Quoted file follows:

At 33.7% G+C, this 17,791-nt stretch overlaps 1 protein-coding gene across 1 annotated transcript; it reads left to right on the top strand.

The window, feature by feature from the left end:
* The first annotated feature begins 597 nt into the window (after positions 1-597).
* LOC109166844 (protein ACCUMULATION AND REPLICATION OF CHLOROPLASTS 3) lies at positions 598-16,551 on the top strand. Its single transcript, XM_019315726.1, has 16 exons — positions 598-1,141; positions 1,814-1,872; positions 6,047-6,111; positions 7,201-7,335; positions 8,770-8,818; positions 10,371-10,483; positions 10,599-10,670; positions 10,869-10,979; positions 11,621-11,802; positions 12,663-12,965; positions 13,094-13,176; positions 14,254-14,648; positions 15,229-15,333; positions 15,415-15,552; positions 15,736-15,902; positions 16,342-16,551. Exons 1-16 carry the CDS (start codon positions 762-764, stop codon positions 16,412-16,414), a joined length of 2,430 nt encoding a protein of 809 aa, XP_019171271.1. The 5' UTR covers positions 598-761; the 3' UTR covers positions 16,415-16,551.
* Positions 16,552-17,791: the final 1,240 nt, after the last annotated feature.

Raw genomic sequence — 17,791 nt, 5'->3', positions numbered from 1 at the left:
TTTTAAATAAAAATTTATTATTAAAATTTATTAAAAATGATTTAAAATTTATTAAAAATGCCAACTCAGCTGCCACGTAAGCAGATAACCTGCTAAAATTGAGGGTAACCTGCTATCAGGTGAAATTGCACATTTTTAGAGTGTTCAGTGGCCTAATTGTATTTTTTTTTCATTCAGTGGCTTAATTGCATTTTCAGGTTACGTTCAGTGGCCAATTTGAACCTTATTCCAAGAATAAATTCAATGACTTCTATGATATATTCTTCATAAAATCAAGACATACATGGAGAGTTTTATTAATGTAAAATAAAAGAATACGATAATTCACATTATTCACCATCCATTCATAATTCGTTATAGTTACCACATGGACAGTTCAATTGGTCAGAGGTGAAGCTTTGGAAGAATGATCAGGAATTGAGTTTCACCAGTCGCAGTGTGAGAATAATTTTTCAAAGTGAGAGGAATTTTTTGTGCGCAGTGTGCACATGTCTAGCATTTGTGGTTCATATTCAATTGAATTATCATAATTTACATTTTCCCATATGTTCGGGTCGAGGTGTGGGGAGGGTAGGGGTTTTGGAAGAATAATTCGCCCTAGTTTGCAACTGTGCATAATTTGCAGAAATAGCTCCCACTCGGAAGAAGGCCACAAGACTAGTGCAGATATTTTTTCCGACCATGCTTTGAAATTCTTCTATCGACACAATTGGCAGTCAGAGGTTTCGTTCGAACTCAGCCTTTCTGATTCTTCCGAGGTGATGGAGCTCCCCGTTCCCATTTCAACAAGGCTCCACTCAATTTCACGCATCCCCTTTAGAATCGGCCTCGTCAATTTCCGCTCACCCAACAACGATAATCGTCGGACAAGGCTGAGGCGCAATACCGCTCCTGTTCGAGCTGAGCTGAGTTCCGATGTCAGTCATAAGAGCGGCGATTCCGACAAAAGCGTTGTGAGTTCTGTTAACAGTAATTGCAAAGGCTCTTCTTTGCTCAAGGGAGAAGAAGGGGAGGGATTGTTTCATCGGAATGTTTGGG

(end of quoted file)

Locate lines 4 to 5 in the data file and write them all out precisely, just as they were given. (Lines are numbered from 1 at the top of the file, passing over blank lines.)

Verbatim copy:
* LOC109166844 (protein ACCUMULATION AND REPLICATION OF CHLOROPLASTS 3) lies at positions 598-16,551 on the top strand. Its single transcript, XM_019315726.1, has 16 exons — positions 598-1,141; positions 1,814-1,872; positions 6,047-6,111; positions 7,201-7,335; positions 8,770-8,818; positions 10,371-10,483; positions 10,599-10,670; positions 10,869-10,979; positions 11,621-11,802; positions 12,663-12,965; positions 13,094-13,176; positions 14,254-14,648; positions 15,229-15,333; positions 15,415-15,552; positions 15,736-15,902; positions 16,342-16,551. Exons 1-16 carry the CDS (start codon positions 762-764, stop codon positions 16,412-16,414), a joined length of 2,430 nt encoding a protein of 809 aa, XP_019171271.1. The 5' UTR covers positions 598-761; the 3' UTR covers positions 16,415-16,551.
* Positions 16,552-17,791: the final 1,240 nt, after the last annotated feature.